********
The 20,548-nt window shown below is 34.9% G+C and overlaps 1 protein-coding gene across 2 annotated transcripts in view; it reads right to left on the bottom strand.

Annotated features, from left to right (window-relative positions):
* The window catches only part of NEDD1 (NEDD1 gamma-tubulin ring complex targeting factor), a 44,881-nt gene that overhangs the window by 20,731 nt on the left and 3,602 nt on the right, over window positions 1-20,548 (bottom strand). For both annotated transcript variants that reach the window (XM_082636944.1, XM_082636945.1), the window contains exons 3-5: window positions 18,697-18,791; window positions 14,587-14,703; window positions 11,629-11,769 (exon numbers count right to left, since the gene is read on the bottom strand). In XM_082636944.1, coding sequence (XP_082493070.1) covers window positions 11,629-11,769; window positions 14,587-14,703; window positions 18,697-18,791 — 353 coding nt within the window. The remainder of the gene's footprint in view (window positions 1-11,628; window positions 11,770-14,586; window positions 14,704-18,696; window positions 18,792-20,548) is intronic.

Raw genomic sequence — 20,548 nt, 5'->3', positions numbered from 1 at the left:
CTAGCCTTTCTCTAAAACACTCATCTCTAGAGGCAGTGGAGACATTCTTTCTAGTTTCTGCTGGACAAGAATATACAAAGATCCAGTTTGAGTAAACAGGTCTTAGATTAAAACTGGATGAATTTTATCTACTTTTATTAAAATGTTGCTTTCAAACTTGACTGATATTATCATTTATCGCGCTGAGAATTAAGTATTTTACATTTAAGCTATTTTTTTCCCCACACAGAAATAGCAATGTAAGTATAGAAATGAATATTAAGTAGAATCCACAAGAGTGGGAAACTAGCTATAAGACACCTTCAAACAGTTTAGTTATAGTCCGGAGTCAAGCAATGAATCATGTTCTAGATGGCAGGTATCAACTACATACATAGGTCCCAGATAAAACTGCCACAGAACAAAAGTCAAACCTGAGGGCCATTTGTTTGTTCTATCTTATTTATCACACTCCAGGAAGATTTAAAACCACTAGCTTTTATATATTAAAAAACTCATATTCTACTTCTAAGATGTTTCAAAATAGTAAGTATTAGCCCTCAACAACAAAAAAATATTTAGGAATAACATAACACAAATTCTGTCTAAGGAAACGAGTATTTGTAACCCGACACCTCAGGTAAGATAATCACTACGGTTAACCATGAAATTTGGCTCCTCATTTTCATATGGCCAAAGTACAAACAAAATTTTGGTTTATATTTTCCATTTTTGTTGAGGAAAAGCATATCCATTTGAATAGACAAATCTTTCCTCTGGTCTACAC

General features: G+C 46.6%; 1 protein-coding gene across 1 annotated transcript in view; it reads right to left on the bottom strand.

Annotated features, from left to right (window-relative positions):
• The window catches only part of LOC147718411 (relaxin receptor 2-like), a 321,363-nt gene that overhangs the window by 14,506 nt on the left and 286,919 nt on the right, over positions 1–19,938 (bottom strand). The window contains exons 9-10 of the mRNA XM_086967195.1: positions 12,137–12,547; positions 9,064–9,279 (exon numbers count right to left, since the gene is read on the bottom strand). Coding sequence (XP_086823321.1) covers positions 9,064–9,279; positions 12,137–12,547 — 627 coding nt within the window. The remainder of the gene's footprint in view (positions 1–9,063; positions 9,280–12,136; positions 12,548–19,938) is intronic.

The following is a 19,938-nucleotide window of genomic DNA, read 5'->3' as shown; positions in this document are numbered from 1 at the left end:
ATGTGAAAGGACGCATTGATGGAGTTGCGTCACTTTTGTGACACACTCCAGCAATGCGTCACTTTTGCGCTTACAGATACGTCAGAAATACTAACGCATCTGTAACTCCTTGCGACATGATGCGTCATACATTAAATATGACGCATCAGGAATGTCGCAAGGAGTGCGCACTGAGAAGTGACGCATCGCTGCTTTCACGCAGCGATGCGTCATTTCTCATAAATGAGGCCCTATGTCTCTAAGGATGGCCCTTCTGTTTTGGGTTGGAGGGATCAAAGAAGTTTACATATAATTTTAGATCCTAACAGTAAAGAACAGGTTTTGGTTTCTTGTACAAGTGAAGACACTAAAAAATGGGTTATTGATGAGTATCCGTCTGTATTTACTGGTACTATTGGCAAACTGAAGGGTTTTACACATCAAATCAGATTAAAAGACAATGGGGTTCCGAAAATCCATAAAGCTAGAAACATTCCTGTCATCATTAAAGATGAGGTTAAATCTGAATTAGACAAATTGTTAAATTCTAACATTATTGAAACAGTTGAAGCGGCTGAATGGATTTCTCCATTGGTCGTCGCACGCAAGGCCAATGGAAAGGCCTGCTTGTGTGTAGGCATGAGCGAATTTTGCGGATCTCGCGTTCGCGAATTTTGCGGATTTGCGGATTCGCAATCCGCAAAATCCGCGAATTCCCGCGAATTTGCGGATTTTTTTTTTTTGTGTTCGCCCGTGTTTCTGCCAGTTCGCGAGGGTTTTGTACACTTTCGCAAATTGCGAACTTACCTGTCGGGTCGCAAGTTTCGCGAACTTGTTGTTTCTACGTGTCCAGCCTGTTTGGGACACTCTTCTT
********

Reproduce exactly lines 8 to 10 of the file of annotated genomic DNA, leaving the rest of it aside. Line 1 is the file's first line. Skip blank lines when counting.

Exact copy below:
• The window catches only part of LOC147718411 (relaxin receptor 2-like), a 321,363-nt gene that overhangs the window by 14,506 nt on the left and 286,919 nt on the right, over positions 1–19,938 (bottom strand). The window contains exons 9-10 of the mRNA XM_086967195.1: positions 12,137–12,547; positions 9,064–9,279 (exon numbers count right to left, since the gene is read on the bottom strand). Coding sequence (XP_086823321.1) covers positions 9,064–9,279; positions 12,137–12,547 — 627 coding nt within the window. The remainder of the gene's footprint in view (positions 1–9,063; positions 9,280–12,136; positions 12,548–19,938) is intronic.

The following is a 19,938-nucleotide window of genomic DNA, read 5'->3' as shown; positions in this document are numbered from 1 at the left end:
ATGTGAAAGGACGCATTGATGGAGTTGCGTCACTTTTGTGACACACTCCAGCAATGCGTCACTTTTGCGCTTACAGATACGTCAGAAATACTAACGCATCTGTAACTCCTTGCGACATGATGCGTCATACATTAAATATGACGCATCAGGAATGTCGCAAGGAGTGCGCACTGAGAAGTGACGCATCGCTGCTTTCACGCAGCGATGCGTCATTTCTCATAAATGAGGCCCTATGTCTCTAAGGATGGCCCTTCTGTTTTGGGTTGGAGGGATCAAAGAAGTTTACATATAATTTTAGATCCTAACAGTAAAGAACAGGTTTTGGTTTCTTGTACAAGTGAAGACACTAAAAAATGGGTTATTGATGAGTATCCGTCTGTATTTACTGGTACTATTGGCAAACTGAAGGGTTTTACACATCAAATCAGATTAAAAGACAATGGGGTTCCGAAAATCCATAAAGCTAGAAACATTCCTGTCATCATTAAAGATGAGGTTAAATCTGAATTAGACAAATTGTTAAATTCTAACATTATTGAAACAGTTGAAGCGGCTGAATGGATTTCTCCATTGGTCGTCGCACGCAAGGCCAATGGAAAGGCCTGCTTGTGTGTAGGCATGAGCGAATTTTGCGGATCTCGCGTTCGCGAATTTTGCGGATTTGCGGATTCGCAATCCGCAAAATCCGCGAATTCCCGCGAATTTGCGGATTTTTTTTTTTTGTGTTCGCCCGTGTTTCTGCCAGTTCGCGAGGGTTTTGTACACTTTCGCAAATTGCGAACTTACCTGTCGGGTCGCAAGTTTCGCGAACTTGTTGTTTCTACGTGTCCAGCCTGTTTGGGACACTCTTCTT